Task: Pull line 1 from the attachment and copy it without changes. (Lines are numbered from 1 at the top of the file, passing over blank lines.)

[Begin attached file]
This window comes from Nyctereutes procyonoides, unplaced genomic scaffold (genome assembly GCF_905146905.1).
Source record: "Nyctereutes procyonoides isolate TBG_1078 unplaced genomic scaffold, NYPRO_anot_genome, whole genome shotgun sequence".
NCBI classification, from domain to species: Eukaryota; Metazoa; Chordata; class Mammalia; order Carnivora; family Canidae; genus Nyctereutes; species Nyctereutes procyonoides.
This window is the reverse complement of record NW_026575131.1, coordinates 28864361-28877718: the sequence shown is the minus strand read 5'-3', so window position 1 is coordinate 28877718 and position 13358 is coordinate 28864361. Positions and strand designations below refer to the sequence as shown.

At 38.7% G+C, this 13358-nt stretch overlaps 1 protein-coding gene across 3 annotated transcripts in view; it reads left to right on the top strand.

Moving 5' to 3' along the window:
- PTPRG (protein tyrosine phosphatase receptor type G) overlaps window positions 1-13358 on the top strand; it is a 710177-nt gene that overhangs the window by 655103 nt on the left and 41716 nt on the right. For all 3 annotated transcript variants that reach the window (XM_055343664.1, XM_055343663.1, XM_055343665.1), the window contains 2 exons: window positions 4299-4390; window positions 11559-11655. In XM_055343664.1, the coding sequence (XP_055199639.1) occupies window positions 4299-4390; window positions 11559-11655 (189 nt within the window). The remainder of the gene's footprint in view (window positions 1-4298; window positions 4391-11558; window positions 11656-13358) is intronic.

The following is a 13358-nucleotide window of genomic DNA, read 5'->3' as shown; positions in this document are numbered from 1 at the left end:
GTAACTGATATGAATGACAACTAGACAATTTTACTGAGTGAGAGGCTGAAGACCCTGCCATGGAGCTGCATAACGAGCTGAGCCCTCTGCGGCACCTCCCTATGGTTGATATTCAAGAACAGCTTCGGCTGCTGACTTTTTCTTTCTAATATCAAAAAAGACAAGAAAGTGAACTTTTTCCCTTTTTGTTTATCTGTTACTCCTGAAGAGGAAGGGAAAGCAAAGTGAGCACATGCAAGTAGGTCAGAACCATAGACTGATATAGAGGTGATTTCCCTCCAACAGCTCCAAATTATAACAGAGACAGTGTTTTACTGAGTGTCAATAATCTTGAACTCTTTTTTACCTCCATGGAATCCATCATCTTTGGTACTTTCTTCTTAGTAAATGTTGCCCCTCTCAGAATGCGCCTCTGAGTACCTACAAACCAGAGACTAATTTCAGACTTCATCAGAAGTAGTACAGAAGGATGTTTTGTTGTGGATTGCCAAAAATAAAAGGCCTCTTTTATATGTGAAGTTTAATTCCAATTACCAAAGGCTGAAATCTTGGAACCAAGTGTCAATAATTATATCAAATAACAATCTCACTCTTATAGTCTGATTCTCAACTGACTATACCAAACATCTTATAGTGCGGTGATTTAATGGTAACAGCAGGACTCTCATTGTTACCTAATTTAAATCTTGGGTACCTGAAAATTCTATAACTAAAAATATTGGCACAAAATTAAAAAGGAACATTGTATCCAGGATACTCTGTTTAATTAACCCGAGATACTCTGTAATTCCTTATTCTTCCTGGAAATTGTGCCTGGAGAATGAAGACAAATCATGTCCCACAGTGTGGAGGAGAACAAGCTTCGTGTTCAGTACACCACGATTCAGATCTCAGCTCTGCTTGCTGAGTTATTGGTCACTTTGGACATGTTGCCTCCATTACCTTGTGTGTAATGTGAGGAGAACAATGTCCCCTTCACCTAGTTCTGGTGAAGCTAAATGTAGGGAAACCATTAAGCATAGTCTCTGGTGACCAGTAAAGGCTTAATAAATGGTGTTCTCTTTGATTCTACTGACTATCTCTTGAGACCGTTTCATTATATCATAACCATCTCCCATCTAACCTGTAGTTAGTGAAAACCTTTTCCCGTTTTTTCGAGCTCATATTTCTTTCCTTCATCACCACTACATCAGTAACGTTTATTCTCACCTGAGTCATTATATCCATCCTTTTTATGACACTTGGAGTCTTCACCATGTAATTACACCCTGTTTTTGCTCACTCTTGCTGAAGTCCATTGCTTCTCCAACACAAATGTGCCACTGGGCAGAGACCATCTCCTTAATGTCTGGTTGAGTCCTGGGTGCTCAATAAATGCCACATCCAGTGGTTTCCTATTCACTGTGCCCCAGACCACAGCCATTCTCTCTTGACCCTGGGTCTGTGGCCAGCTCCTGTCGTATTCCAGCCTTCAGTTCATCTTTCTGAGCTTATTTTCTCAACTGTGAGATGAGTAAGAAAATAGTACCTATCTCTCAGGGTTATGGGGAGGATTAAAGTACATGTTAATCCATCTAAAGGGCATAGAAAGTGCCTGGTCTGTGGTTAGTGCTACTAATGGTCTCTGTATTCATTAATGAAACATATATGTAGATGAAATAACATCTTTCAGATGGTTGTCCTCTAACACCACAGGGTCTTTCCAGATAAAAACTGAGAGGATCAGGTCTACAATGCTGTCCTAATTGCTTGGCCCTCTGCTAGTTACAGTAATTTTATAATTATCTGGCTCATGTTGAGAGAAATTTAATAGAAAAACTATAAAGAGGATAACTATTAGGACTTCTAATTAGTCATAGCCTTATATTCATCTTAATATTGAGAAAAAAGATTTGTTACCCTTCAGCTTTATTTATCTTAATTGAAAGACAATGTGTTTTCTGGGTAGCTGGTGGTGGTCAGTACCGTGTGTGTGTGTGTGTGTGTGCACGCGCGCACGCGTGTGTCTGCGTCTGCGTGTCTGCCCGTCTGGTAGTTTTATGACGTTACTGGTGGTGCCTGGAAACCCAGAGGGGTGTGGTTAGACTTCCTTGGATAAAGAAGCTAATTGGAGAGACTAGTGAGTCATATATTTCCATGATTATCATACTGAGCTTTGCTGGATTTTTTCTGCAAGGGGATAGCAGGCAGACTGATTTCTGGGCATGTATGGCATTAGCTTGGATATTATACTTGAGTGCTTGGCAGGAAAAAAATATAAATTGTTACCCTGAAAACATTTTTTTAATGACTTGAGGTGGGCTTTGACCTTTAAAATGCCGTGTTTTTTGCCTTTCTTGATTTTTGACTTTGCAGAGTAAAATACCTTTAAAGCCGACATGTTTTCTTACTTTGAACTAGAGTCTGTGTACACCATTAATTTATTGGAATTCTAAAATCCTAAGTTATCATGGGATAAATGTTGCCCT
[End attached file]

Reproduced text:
This window comes from Nyctereutes procyonoides, unplaced genomic scaffold (genome assembly GCF_905146905.1).